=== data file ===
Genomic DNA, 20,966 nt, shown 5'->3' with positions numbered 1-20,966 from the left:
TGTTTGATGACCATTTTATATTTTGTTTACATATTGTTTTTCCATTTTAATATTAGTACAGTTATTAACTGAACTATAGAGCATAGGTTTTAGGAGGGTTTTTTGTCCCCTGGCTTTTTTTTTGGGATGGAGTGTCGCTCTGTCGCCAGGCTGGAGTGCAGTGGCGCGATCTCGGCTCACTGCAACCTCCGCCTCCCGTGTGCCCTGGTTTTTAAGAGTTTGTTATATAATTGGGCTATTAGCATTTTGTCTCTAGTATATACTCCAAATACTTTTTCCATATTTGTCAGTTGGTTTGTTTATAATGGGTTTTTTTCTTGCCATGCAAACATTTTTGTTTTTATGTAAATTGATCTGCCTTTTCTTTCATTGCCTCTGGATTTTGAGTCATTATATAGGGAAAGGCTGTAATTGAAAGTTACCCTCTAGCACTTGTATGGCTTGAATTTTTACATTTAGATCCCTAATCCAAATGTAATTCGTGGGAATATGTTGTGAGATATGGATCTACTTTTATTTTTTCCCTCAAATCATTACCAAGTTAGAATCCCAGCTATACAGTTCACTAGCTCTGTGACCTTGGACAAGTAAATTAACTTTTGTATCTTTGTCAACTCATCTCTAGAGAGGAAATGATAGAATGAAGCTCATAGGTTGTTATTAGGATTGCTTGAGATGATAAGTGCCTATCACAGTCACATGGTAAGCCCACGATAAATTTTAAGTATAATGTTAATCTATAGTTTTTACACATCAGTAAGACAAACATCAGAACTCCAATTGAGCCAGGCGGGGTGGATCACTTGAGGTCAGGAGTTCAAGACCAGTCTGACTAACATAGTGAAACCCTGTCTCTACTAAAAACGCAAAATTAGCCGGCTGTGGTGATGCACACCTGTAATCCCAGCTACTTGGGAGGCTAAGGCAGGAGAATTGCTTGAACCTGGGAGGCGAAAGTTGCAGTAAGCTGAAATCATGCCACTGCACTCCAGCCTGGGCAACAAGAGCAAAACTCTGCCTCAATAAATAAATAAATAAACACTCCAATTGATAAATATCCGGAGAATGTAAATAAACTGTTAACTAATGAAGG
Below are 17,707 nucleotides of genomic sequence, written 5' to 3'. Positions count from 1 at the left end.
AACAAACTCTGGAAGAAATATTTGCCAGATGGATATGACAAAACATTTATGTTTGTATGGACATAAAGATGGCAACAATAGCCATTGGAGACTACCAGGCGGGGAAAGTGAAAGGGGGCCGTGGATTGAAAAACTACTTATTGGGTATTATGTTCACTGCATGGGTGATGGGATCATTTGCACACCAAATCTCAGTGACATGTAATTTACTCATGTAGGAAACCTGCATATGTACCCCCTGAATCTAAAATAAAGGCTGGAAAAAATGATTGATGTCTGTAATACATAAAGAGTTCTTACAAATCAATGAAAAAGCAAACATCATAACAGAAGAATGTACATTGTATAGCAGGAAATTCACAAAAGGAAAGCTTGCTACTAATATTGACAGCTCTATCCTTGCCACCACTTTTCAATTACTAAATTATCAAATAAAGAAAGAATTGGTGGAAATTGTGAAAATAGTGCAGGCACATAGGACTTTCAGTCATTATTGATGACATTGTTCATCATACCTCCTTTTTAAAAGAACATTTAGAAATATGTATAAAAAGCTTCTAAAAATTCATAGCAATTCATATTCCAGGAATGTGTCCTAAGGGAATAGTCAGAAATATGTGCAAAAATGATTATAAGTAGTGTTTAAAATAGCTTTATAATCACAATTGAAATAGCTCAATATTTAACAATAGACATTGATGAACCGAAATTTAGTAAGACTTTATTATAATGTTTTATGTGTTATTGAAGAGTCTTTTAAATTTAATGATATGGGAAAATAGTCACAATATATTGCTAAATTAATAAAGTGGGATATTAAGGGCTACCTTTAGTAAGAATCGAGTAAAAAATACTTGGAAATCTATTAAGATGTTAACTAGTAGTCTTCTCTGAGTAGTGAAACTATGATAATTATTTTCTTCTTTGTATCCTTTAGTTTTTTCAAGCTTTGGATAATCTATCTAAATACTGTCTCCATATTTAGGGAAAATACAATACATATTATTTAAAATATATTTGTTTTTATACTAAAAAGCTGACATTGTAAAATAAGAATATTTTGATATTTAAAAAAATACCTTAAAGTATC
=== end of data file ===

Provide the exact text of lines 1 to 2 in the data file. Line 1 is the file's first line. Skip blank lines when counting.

Genomic DNA, 20,966 nt, shown 5'->3' with positions numbered 1-20,966 from the left:
TGTTTGATGACCATTTTATATTTTGTTTACATATTGTTTTTCCATTTTAATATTAGTACAGTTATTAACTGAACTATAGAGCATAGGTTTTAGGAGGGTTTTTTGTCCCCTGGCTTTTTTTTTGGGATGGAGTGTCGCTCTGTCGCCAGGCTGGAGTGCAGTGGCGCGATCTCGGCTCACTGCAACCTCCGCCTCCCGTGTGCCCTGGTTTTTAAGAGTTTGTTATATAATTGGGCTATTAGCATTTTGTCTCTAGTATATACTCCAAATACTTTTTCCATATTTGTCAGTTGGTTTGTTTATAATGGGTTTTTTTCTTGCCATGCAAACATTTTTGTTTTTATGTAAATTGATCTGCCTTTTCTTTCATTGCCTCTGGATTTTGAGTCATTATATAGGGAAAGGCTGTAATTGAAAGTTACCCTCTAGCACTTGTATGGCTTGAATTTTTACATTTAGATCCCTAATCCAAATGTAATTCGTGGGAATATGTTGTGAGATATGGATCTACTTTTATTTTTTCCCTCAAATCATTACCAAGTTAGAATCCCAGCTATACAGTTCACTAGCTCTGTGACCTTGGACAAGTAAATTAACTTTTGTATCTTTGTCAACTCATCTCTAGAGAGGAAATGATAGAATGAAGCTCATAGGTTGTTATTAGGATTGCTTGAGATGATAAGTGCCTATCACAGTCACATGGTAAGCCCACGATAAATTTTAAGTATAATGTTAATCTATAGTTTTTACACATCAGTAAGACAAACATCAGAACTCCAATTGAGCCAGGCGGGGTGGATCACTTGAGGTCAGGAGTTCAAGACCAGTCTGACTAACATAGTGAAACCCTGTCTCTACTAAAAACGCAAAATTAGCCGGCTGTGGTGATGCACACCTGTAATCCCAGCTACTTGGGAGGCTAAGGCAGGAGAATTGCTTGAACCTGGGAGGCGAAAGTTGCAGTAAGCTGAAATCATGCCACTGCACTCCAGCCTGGGCAACAAGAGCAAAACTCTGCCTCAATAAATAAATAAATAAACACTCCAATTGATAAATATCCGGAGAATGTAAATAAACTGTTAACTAATGAAGG